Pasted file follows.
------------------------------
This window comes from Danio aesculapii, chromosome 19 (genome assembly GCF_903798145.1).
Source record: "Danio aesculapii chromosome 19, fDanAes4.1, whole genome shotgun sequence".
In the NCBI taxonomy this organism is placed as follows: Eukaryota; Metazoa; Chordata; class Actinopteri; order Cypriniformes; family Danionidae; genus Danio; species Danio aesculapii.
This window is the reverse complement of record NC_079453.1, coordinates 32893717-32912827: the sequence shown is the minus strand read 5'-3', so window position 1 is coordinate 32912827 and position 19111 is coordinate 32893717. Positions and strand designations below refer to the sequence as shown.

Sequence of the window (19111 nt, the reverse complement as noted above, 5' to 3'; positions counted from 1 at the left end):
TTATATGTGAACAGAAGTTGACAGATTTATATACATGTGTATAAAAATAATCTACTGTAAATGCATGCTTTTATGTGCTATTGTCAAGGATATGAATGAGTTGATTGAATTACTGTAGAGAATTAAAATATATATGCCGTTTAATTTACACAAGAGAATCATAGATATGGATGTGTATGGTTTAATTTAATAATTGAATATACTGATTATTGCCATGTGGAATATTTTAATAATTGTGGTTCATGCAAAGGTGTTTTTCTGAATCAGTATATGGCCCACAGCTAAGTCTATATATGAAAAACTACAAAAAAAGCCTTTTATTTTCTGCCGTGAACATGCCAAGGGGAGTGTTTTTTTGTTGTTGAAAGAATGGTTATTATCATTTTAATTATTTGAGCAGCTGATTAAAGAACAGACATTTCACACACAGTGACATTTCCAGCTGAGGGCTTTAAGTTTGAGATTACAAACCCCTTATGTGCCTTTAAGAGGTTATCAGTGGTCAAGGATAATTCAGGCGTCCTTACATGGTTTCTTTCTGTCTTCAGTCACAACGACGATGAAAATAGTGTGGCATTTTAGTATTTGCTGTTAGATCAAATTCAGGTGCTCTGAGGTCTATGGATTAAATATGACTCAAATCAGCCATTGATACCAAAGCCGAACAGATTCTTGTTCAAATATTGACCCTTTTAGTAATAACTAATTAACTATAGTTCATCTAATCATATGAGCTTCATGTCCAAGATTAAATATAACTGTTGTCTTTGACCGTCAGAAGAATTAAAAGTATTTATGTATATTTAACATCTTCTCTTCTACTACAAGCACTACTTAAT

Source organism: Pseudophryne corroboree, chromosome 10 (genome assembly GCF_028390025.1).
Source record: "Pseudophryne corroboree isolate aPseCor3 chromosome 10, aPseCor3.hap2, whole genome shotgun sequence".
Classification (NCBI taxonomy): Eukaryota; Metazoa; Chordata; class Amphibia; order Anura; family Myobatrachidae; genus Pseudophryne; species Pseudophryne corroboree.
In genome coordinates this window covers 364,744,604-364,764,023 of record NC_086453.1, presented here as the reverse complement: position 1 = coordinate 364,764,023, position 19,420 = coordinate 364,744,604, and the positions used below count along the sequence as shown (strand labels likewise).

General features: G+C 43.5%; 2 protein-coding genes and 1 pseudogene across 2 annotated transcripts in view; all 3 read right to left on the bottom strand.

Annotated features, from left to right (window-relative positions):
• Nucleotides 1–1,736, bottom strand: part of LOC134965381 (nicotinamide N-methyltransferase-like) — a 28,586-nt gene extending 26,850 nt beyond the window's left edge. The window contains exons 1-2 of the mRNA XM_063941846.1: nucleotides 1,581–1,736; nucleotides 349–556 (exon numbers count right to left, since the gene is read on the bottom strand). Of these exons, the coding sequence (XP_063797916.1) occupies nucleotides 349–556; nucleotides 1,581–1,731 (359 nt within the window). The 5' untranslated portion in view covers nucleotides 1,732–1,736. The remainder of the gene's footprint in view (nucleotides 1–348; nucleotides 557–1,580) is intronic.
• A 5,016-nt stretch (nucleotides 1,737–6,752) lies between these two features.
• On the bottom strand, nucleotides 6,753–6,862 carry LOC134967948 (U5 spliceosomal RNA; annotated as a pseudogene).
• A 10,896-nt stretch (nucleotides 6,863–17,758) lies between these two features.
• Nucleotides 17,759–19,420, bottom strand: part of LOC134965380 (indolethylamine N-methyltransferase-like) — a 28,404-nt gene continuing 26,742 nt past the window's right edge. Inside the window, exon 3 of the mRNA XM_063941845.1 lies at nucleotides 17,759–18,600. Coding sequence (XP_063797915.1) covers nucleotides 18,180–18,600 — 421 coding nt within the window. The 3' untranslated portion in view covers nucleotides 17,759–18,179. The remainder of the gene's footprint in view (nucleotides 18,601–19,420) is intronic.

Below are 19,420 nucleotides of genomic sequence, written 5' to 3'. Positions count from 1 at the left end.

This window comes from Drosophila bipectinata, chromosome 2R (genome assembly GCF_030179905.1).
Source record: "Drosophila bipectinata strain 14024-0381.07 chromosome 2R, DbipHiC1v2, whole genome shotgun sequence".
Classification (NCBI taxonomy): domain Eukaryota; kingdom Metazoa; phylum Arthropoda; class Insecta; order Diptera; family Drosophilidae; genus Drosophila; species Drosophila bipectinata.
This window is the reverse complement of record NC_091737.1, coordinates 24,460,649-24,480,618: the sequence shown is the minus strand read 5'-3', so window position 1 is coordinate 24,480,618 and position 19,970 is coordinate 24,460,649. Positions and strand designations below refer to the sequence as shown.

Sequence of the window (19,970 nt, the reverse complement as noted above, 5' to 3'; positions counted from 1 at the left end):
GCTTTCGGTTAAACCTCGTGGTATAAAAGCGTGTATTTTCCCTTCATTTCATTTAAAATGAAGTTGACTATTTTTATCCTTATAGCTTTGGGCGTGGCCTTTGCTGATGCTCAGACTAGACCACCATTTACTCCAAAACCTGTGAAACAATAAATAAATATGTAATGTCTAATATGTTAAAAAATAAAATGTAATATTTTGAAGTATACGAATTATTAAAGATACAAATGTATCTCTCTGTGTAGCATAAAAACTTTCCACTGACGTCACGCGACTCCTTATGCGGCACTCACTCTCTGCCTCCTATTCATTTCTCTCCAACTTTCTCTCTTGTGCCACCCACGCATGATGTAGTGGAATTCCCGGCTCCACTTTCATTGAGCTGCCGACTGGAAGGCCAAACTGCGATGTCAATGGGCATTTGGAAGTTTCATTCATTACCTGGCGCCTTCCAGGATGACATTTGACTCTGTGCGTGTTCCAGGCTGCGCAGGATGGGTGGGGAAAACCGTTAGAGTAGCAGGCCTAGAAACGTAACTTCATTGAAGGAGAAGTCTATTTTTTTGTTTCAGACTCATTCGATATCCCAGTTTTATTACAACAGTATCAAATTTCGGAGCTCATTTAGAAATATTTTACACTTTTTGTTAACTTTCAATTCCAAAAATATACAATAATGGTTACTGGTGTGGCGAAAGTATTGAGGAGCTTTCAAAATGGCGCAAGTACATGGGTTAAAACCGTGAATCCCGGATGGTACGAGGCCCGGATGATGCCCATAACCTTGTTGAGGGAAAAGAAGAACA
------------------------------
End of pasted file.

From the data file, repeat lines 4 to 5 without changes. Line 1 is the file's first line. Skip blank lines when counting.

This window is the reverse complement of record NC_079453.1, coordinates 32893717-32912827: the sequence shown is the minus strand read 5'-3', so window position 1 is coordinate 32912827 and position 19111 is coordinate 32893717. Positions and strand designations below refer to the sequence as shown.

Sequence of the window (19111 nt, the reverse complement as noted above, 5' to 3'; positions counted from 1 at the left end):